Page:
Perennial Plant Association Names Perennial Plant of the Year

December 10, 2003 - 14:47

                  The
Perennial Plant Association has named Athyrium niponicum style='font-style:normal'> ‘Pictum’ as the 2004 Perennial Plant of
the Year.

This low-maintenance Japanese
painted fern is a showy fern for shade gardens. It is so popular because of its
hardiness nearly everywhere in the United States, except for the desert and the
northern areas of USDA Zone 3. Pictum grows 18 inches tall that can make a
clump more then 2 feet wide when it multiplies. It produces 12- to18-inch fronds
that are a light shade of metallic silver gray with a hint of red and blue. It
prefers partial to full shade and works best in combination planters and
landscape beds.

This fern needs a well-drained,
compost-rich soil and flourishes where moisture and humidity abound. The best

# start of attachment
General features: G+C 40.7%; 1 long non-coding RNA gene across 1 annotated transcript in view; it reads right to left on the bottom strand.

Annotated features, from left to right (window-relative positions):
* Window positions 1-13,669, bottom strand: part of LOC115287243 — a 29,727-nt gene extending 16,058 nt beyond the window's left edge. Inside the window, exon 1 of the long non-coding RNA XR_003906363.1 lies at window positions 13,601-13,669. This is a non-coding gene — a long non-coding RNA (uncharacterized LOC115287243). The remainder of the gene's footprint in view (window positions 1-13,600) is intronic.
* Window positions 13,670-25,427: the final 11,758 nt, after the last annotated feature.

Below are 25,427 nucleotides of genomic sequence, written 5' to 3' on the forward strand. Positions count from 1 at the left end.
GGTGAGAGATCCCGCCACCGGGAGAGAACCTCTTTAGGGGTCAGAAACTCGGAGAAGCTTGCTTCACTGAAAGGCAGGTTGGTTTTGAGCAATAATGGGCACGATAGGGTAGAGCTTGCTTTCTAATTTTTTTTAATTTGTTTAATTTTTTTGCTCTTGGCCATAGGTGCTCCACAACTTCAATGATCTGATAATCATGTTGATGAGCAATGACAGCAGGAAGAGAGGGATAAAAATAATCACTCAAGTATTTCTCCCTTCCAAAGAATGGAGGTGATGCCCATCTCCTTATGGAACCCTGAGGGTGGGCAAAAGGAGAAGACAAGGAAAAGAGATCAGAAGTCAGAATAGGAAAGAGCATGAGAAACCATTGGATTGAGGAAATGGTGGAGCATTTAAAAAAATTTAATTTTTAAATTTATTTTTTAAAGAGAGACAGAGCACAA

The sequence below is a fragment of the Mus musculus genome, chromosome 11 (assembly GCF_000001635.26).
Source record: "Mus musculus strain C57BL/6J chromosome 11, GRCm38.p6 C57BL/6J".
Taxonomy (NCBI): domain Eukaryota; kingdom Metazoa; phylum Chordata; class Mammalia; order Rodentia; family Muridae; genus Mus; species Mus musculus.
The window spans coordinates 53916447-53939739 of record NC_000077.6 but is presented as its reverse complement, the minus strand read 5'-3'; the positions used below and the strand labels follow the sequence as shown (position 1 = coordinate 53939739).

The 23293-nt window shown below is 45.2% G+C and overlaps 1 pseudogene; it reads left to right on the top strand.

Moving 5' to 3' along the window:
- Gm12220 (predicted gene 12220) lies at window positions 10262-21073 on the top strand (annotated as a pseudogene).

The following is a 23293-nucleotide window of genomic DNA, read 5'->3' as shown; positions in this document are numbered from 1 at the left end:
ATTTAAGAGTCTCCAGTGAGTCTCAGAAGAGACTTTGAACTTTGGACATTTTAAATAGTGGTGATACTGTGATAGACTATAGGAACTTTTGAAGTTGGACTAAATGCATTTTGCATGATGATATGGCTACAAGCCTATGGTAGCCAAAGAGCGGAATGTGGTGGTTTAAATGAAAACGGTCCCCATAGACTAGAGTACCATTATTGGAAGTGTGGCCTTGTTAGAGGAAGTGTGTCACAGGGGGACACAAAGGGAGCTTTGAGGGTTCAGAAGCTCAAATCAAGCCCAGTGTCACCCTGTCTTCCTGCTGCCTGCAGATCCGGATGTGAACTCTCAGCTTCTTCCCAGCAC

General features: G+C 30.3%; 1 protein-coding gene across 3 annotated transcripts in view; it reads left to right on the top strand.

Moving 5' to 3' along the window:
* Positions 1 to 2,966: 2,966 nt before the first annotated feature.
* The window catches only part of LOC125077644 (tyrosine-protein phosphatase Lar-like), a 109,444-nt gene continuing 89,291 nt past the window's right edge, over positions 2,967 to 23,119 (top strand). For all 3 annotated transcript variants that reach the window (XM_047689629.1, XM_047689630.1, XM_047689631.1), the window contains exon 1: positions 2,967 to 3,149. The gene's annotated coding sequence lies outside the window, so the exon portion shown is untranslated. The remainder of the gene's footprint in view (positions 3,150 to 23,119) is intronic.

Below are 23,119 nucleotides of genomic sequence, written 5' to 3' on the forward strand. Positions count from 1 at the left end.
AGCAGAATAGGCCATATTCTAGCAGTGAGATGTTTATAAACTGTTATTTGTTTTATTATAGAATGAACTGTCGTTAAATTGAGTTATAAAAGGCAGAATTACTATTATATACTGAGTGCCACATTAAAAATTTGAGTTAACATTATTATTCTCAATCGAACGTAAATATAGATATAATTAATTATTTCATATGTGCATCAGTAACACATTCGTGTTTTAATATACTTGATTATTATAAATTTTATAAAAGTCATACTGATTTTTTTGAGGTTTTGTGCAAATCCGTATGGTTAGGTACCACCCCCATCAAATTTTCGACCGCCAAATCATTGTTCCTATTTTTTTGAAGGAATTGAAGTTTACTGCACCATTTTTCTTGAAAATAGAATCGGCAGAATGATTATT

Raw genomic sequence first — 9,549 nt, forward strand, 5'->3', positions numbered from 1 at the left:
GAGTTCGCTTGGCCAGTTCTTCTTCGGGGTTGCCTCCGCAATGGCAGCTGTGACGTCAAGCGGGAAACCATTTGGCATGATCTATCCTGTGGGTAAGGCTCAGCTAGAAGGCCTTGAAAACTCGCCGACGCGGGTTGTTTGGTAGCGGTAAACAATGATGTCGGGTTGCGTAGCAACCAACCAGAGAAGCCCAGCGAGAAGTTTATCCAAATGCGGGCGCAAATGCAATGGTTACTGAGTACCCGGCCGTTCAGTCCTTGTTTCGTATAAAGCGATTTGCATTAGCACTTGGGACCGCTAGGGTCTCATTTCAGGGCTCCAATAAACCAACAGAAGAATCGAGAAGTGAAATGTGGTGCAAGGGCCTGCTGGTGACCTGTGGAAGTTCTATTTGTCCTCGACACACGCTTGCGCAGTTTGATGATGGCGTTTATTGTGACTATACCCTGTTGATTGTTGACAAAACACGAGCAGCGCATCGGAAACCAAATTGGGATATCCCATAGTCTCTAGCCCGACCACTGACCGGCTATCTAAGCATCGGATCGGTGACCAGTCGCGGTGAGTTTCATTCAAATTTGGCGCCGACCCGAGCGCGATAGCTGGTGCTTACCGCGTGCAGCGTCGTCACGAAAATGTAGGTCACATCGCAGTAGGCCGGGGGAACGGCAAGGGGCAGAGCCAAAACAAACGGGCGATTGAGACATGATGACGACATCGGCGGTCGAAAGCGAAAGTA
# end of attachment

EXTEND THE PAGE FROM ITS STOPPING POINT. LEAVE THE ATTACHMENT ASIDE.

frond color results in light shade. The colors are more intense in the spring
or in cooler temperatures or climates such as the Northwest. This fern is
extremely reliable when grown in the proper conditions. Its colorful foliage
should be vibrant from early spring 
until frost, when it will go dormant and reemerge in the spring.

The Perennial Plant of the Year was
initiated in 1990. Each year, member of the Perennial Plant Association select
a perennial that is suitable for a wide range of climate types, low
maintenance, easily propagated and exhibits multi-seasonal interest.

For more information visit www.perennialplant.org. You can
also find production information by Paul Pilon in the September 2003 issue of
GPN.

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